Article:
The potential of new technologies to reveal insights into the fundamental structure and function of biological systems continues to grow rapidly --but the ability to interpret and merge these datasets lags behind the ability to collect it. In an effort to overcome these limitations, Sven Bergmann, Jan Ihmels, and Naama Barkai, of the Weizmann Institute of Science in Rehovot, Israel, developed a comparative model that integrates gene expression data from microarrays with genomic sequence information to explore genetic networks.
Analyzing the gene expression profiles of six distantly related organisms--bacteria, yeast, plant, nematode, fruitfly, and human--the researchers found that functionally related genes were co-expressed in each species. The most strongly conserved sets of co-expressed genes were associated with core cellular processes or organelles.
Although the regulatory details of individual gene groups varied, the researchers found common ground in the overall landscape of the expression data. The transcription programs exhibit properties typical of dynamically evolving "real-world" networks that are designed to perform in uncertain environments and maintain connections between elements independent of scale. These properties were originally identified in studies of social networks and the World Wide Web, but they aptly describe the real-world challenges of the cell. Studies of dynamically evolving networks show that nodes (i.e., genes and proteins) added at an early stage (much like highly conserved genes) are more likely to develop many connections, acting as a hub. Following these organizational principles, transcription networks would have a relatively small number of highly connected "hub genes"--though a much higher number than one would expect in a random network.
Dr Naama Barkai | PLoS
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Physicists of the University of Würzburg have made an astonishing discovery in a specific type of topological insulators. The effect is due to the structure of the materials used. The researchers have now published their work in the journal Science.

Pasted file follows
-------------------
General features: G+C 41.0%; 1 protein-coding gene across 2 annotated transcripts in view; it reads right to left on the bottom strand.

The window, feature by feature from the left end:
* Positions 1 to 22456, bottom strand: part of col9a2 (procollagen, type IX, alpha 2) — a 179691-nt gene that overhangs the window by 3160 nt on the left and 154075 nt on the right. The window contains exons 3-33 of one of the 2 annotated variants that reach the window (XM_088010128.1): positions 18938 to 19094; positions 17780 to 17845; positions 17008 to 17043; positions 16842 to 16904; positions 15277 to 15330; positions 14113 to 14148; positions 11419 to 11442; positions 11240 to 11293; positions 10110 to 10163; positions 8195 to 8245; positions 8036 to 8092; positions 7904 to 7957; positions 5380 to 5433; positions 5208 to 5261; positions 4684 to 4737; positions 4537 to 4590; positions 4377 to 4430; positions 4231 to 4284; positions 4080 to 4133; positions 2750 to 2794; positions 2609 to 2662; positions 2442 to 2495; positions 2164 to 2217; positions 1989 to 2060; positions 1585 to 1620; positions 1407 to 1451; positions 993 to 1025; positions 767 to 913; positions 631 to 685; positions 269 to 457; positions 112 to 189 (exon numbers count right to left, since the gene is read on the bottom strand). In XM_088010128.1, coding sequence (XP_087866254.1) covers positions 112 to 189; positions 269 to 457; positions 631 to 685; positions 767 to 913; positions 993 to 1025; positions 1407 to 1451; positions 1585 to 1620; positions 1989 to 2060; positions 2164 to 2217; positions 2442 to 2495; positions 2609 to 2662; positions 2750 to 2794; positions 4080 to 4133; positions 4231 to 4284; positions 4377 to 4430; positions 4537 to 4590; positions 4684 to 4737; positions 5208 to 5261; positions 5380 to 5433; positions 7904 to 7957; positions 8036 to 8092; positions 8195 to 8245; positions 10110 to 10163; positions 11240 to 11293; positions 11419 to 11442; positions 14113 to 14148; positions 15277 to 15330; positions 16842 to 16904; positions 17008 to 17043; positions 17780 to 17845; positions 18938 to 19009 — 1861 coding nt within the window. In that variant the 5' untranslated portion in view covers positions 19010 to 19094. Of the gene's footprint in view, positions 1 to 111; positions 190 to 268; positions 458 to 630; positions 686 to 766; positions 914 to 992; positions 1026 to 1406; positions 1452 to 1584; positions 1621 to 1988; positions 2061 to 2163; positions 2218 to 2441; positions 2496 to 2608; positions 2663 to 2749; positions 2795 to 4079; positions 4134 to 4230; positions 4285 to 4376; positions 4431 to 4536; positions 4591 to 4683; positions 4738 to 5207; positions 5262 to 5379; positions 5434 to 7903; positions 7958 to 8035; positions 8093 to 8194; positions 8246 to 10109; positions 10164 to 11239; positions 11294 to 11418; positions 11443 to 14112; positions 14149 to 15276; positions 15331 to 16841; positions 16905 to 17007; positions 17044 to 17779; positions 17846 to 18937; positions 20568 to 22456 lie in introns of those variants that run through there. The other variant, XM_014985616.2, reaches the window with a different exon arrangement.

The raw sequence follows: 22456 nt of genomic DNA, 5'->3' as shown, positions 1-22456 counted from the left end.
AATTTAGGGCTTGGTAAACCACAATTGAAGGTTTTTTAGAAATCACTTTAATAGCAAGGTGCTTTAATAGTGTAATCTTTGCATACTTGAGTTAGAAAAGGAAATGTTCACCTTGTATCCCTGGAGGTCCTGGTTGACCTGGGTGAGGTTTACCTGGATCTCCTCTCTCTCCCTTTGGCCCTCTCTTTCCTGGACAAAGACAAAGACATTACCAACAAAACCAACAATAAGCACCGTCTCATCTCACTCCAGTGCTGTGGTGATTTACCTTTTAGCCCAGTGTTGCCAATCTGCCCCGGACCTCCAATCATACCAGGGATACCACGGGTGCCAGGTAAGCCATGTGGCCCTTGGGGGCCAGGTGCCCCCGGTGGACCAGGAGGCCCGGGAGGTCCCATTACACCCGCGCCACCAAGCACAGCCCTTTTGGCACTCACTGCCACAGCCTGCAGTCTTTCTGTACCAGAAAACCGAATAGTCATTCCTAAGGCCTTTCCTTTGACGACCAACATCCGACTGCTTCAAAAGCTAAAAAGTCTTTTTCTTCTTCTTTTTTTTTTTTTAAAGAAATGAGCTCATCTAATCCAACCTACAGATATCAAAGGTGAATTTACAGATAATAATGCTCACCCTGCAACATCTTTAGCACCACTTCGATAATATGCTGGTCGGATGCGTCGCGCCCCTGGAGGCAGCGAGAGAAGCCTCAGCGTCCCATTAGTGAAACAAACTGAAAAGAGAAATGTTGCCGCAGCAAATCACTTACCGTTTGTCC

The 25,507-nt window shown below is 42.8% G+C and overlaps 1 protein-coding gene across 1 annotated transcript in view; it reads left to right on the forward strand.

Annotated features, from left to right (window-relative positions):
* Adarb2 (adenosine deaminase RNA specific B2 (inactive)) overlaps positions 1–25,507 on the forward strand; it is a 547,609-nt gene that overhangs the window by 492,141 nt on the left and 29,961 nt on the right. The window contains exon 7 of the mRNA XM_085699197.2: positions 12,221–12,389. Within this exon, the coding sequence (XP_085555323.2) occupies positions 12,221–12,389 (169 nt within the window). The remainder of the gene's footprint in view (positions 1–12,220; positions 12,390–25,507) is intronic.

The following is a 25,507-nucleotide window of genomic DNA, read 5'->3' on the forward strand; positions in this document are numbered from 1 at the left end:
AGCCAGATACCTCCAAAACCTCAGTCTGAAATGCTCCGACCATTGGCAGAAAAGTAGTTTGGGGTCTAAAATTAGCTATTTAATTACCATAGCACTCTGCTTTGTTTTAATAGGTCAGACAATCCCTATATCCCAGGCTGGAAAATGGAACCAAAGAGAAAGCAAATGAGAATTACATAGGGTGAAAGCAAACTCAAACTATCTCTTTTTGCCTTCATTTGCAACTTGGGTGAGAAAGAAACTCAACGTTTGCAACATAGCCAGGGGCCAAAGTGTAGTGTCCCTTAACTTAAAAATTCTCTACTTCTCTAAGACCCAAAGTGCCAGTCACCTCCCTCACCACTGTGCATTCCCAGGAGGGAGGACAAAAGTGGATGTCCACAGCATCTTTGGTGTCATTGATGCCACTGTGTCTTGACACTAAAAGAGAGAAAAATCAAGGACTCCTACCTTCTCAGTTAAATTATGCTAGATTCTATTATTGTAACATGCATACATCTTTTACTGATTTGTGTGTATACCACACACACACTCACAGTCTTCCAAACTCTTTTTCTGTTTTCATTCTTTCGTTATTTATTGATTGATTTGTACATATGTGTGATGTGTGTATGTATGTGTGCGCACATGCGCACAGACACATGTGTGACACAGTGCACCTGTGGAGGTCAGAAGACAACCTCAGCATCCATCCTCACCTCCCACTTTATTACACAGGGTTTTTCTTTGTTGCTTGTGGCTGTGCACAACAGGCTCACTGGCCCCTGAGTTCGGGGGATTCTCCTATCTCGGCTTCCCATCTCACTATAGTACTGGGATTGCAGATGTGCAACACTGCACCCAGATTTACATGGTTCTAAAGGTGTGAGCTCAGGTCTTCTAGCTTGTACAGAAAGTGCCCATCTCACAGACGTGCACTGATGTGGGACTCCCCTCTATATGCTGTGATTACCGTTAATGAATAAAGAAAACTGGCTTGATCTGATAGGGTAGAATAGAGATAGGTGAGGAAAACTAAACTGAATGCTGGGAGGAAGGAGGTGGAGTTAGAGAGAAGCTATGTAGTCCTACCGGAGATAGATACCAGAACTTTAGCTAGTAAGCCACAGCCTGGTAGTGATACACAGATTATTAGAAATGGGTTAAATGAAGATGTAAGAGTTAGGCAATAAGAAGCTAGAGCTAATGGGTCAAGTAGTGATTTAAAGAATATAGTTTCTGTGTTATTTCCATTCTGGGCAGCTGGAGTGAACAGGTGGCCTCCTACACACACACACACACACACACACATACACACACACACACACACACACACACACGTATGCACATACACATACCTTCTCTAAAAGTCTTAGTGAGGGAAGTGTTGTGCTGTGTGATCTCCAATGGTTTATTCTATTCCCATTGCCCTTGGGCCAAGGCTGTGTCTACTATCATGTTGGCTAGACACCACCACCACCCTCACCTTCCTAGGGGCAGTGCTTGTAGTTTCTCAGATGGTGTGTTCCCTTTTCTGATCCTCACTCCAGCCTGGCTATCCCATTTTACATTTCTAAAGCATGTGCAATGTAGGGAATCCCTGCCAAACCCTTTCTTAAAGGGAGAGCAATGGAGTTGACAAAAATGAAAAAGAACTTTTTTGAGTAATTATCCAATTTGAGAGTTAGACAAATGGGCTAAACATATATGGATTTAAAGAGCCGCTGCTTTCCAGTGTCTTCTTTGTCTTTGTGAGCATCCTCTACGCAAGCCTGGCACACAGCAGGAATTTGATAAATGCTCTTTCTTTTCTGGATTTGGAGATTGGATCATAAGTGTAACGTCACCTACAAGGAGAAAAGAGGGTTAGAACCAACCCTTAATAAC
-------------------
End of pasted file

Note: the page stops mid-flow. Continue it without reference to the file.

Topological insulators are currently the hot topic in physics according to the newspaper Neue Zürcher Zeitung. Only a few weeks ago, their importance was...
In recent years, lasers with ultrashort pulses (USP) down to the femtosecond range have become established on an industrial scale. They could advance some applications with the much-lauded “cold ablation” – if that meant they would then achieve more throughput. A new generation of process engineering that will address this issue in particular will be discussed at the “4th UKP Workshop – Ultrafast Laser Technology” in April 2017.
Even back in the 1990s, scientists were comparing materials processing with nanosecond, picosecond and femtosesecond pulses. The result was surprising:...
Have you ever wondered how you see the world? Vision is about photons of light, which are packets of energy, interacting with the atoms or molecules in what...
A multi-institutional research collaboration has created a novel approach for fabricating three-dimensional micro-optics through the shape-defined formation of porous silicon (PSi), with broad impacts in integrated optoelectronics, imaging, and photovoltaics.
Working with colleagues at Stanford and The Dow Chemical Company, researchers at the University of Illinois at Urbana-Champaign fabricated 3-D birefringent...
In experiments with magnetic atoms conducted at extremely low temperatures, scientists have demonstrated a unique phase of matter: The atoms form a new type of quantum liquid or quantum droplet state. These so called quantum droplets may preserve their form in absence of external confinement because of quantum effects. The joint team of experimental physicists from Innsbruck and theoretical physicists from Hannover report on their findings in the journal Physical Review X.
“Our Quantum droplets are in the gas phase but they still drop like a rock,” explains experimental physicist Francesca Ferlaino when talking about the...
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